Many Australian employers have not yet fully assessed the impact that the looming Stronger Super reforms will have on their businesses. According to a new survey, more than half do not yet have a plan to ensure compliance.
Superannuation is an expensive and highly regulated part of employees’ benefits packages, according to Aon Hewitt senior consultant and actuary, Ashley Palmer. When changes are made to the way that it is regulated, employers usually have to make complex decisions.
Among the survey’s findings are that:
29% of organisations are currently paying more than the Superannuation Guarantee, but only 11% intend to stay ahead of the minimum by the same amount when it increases
Employers using a Base Plus approach to remuneration are more likely (40%) than those using a Remuneration Packaging approach (12%) to set aside additional funds to finance the Superannuation Guarantee increase in 2013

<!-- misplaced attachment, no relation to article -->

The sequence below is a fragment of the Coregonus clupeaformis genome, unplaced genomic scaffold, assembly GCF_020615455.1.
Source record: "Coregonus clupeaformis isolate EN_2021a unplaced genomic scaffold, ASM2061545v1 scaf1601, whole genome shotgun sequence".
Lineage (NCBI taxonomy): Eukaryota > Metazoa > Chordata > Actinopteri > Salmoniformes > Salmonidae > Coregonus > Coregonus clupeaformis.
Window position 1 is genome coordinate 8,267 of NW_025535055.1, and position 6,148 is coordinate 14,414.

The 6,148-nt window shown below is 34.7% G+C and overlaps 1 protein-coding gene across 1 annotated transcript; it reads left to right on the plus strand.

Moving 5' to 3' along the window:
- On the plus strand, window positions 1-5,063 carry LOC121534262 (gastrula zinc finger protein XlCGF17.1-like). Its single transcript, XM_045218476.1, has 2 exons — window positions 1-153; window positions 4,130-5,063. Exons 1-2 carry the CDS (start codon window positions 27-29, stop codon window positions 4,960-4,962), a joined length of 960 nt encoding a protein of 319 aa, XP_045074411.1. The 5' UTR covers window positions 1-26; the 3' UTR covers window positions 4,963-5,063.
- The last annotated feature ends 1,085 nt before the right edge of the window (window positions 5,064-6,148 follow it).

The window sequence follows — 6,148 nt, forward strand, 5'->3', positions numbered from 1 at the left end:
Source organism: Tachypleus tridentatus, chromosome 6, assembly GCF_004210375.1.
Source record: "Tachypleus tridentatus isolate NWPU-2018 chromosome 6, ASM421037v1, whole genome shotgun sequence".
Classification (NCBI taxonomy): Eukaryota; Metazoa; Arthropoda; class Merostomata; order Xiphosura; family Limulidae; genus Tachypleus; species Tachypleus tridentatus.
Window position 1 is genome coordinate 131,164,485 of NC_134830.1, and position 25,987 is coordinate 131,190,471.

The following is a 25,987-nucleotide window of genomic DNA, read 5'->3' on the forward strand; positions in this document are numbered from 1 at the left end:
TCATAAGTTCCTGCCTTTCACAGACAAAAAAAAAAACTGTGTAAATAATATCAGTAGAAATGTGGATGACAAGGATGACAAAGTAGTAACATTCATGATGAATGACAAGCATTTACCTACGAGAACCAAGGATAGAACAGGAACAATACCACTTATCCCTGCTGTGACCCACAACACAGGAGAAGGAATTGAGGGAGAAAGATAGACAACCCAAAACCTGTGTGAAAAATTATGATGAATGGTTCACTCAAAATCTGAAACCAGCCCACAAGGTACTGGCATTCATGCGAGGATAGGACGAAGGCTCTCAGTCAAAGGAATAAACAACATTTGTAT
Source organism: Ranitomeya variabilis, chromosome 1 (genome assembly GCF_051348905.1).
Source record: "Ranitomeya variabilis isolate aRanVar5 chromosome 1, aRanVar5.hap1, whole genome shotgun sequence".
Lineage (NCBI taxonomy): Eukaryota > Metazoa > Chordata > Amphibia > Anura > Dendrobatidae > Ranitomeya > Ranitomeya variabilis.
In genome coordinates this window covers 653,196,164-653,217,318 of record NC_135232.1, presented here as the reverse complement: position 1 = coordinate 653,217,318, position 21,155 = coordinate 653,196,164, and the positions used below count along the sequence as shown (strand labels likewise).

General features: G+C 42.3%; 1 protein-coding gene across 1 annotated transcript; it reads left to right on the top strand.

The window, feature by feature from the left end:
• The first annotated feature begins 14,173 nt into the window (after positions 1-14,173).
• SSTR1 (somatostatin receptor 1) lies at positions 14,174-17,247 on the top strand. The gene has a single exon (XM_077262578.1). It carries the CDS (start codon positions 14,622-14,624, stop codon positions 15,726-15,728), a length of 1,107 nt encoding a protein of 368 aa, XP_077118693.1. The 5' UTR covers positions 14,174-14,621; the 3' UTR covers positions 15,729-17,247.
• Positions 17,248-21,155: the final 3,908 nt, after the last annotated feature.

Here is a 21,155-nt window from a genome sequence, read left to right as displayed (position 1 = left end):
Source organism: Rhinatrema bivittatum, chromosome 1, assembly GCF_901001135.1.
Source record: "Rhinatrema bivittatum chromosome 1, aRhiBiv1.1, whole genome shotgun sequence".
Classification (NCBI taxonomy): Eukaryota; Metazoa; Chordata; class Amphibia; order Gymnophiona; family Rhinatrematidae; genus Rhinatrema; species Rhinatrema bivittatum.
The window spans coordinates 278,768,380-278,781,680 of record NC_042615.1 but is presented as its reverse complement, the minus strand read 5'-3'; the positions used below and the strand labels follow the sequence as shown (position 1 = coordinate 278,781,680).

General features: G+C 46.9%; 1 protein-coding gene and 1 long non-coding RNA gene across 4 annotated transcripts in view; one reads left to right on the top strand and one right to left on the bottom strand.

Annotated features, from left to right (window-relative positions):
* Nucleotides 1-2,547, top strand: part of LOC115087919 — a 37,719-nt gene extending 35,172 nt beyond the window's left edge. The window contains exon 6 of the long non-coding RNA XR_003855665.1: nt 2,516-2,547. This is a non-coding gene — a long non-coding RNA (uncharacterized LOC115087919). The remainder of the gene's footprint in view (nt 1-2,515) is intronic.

58% of organisations say they have not yet determined their response to the Superannuation Guarantee increases beyond 2013
Only 12% of companies intend to commence a review to determine which MySuper fund to use as their default fund, while 52% are still deciding what to do
“The surprising finding here is that over 50% of companies surveyed have not yet decided what to do about choosing a default fund, compared with only 12% that intend to conduct a review to determine which fund to choose,” Palmer said. This is concerning, he said, because in less than a year companies will have to be able to contribute to their chosen default MySuper fund.
These reforms, and the attention that they will require, might be daunting for employers – but coming up with a plan is important, as failing to do so could lead to bigger problems, including financial penalties.